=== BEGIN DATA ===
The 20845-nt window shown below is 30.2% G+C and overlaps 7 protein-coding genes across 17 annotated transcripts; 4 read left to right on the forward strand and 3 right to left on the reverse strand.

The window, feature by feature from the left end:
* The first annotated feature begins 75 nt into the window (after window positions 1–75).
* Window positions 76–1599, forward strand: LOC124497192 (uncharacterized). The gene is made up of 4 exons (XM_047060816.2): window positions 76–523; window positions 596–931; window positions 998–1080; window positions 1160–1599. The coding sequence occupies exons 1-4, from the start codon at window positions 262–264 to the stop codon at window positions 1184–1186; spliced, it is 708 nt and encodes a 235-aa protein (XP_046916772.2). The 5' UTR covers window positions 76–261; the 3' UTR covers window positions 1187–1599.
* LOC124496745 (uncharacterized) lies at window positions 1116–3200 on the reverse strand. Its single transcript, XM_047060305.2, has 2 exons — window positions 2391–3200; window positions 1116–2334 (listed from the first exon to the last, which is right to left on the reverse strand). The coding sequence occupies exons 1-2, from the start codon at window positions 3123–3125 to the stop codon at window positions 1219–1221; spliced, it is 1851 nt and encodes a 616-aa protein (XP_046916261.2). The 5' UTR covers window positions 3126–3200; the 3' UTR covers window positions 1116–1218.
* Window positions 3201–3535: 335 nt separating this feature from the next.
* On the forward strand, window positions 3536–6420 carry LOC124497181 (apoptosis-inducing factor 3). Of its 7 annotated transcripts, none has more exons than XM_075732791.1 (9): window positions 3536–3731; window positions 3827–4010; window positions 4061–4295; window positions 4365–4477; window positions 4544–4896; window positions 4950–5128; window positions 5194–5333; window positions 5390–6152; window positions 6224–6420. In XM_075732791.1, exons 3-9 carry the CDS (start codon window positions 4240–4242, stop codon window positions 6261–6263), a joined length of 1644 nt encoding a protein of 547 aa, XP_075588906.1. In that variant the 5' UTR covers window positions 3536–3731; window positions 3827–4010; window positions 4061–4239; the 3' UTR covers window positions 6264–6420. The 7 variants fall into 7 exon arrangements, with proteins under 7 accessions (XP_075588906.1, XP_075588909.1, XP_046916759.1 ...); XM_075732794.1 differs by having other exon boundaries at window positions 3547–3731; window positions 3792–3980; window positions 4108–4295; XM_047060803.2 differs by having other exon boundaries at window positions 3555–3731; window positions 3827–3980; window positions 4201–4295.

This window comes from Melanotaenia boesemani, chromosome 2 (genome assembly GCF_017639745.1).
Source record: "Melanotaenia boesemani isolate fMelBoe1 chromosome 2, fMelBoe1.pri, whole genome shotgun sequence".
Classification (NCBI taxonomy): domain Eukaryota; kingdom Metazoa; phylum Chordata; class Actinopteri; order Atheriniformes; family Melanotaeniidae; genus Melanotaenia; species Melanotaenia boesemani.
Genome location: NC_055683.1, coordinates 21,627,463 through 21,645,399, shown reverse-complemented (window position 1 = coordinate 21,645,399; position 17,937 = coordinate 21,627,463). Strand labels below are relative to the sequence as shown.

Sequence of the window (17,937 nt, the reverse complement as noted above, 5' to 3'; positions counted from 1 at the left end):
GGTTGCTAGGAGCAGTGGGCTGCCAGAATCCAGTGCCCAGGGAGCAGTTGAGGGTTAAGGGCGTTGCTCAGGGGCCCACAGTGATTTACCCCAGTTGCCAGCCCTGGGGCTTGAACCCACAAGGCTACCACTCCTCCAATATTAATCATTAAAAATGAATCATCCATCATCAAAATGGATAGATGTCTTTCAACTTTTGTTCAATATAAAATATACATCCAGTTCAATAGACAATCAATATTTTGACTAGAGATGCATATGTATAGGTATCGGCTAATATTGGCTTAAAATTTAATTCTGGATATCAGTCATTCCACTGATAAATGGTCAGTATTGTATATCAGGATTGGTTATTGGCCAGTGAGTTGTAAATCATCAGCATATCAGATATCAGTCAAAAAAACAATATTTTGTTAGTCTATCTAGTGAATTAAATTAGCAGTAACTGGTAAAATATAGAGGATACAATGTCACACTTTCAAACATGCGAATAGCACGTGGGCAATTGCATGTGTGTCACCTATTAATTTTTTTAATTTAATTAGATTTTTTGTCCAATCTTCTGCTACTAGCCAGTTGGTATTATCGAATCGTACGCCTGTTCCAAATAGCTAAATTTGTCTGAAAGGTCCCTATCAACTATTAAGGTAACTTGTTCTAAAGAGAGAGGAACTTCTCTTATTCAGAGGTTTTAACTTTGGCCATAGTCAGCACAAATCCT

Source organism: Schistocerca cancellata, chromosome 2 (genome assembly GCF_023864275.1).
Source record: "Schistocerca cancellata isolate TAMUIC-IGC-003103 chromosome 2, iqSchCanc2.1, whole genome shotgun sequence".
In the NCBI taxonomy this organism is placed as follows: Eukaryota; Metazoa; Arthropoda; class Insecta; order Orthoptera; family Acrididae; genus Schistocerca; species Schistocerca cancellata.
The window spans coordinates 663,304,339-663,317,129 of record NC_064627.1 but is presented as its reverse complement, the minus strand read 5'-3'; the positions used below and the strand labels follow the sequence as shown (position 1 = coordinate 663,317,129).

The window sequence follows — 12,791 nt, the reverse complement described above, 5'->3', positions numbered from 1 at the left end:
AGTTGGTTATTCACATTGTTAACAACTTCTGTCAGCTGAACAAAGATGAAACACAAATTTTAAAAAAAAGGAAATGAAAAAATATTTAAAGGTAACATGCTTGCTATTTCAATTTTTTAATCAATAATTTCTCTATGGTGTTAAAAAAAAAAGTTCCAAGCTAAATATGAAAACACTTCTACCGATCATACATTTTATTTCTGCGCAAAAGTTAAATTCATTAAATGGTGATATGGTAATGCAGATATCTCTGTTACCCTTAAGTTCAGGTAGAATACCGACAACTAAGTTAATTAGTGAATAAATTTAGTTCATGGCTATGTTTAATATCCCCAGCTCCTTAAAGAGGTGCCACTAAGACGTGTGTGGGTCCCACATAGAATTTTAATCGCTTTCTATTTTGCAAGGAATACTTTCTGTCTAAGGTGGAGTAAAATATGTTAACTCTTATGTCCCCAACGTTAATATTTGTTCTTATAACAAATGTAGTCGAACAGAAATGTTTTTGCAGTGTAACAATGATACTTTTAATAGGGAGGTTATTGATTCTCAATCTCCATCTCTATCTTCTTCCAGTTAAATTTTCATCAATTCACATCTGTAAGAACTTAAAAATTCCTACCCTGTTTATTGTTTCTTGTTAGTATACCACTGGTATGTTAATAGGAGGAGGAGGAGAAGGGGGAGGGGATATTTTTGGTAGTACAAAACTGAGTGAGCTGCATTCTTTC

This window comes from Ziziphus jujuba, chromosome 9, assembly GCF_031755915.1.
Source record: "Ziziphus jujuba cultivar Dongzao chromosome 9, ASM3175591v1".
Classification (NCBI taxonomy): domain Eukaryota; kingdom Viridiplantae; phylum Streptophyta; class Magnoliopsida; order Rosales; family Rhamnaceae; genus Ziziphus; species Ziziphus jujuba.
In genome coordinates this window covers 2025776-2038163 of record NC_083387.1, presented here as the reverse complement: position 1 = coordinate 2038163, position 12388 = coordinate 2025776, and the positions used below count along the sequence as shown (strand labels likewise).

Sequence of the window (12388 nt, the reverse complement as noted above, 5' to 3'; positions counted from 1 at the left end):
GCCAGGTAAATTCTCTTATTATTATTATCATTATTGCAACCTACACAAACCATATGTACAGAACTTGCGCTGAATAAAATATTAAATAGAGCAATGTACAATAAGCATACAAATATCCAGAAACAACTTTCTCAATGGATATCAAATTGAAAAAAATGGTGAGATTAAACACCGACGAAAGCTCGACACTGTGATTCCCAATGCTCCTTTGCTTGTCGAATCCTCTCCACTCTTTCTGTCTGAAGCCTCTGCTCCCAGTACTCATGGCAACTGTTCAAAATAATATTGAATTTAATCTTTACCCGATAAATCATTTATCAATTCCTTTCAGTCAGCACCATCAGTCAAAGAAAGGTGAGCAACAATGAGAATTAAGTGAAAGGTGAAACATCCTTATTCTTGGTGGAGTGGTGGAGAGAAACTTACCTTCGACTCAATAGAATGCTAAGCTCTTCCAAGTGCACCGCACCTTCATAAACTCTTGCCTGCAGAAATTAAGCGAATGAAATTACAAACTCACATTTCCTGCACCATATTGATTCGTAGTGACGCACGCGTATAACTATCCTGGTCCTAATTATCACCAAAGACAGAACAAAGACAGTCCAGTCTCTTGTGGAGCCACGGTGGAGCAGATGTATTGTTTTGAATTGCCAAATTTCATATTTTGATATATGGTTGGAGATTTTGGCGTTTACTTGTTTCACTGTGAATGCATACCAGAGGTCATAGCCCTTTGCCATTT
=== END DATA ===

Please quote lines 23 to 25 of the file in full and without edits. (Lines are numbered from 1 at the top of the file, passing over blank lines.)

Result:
In genome coordinates this window covers 2025776-2038163 of record NC_083387.1, presented here as the reverse complement: position 1 = coordinate 2038163, position 12388 = coordinate 2025776, and the positions used below count along the sequence as shown (strand labels likewise).

Sequence of the window (12388 nt, the reverse complement as noted above, 5' to 3'; positions counted from 1 at the left end):
GCCAGGTAAATTCTCTTATTATTATTATCATTATTGCAACCTACACAAACCATATGTACAGAACTTGCGCTGAATAAAATATTAAATAGAGCAATGTACAATAAGCATACAAATATCCAGAAACAACTTTCTCAATGGATATCAAATTGAAAAAAATGGTGAGATTAAACACCGACGAAAGCTCGACACTGTGATTCCCAATGCTCCTTTGCTTGTCGAATCCTCTCCACTCTTTCTGTCTGAAGCCTCTGCTCCCAGTACTCATGGCAACTGTTCAAAATAATATTGAATTTAATCTTTACCCGATAAATCATTTATCAATTCCTTTCAGTCAGCACCATCAGTCAAAGAAAGGTGAGCAACAATGAGAATTAAGTGAAAGGTGAAACATCCTTATTCTTGGTGGAGTGGTGGAGAGAAACTTACCTTCGACTCAATAGAATGCTAAGCTCTTCCAAGTGCACCGCACCTTCATAAACTCTTGCCTGCAGAAATTAAGCGAATGAAATTACAAACTCACATTTCCTGCACCATATTGATTCGTAGTGACGCACGCGTATAACTATCCTGGTCCTAATTATCACCAAAGACAGAACAAAGACAGTCCAGTCTCTTGTGGAGCCACGGTGGAGCAGATGTATTGTTTTGAATTGCCAAATTTCATATTTTGATATATGGTTGGAGATTTTGGCGTTTACTTGTTTCACTGTGAATGCATACCAGAGGTCATAGCCCTTTGCCATTT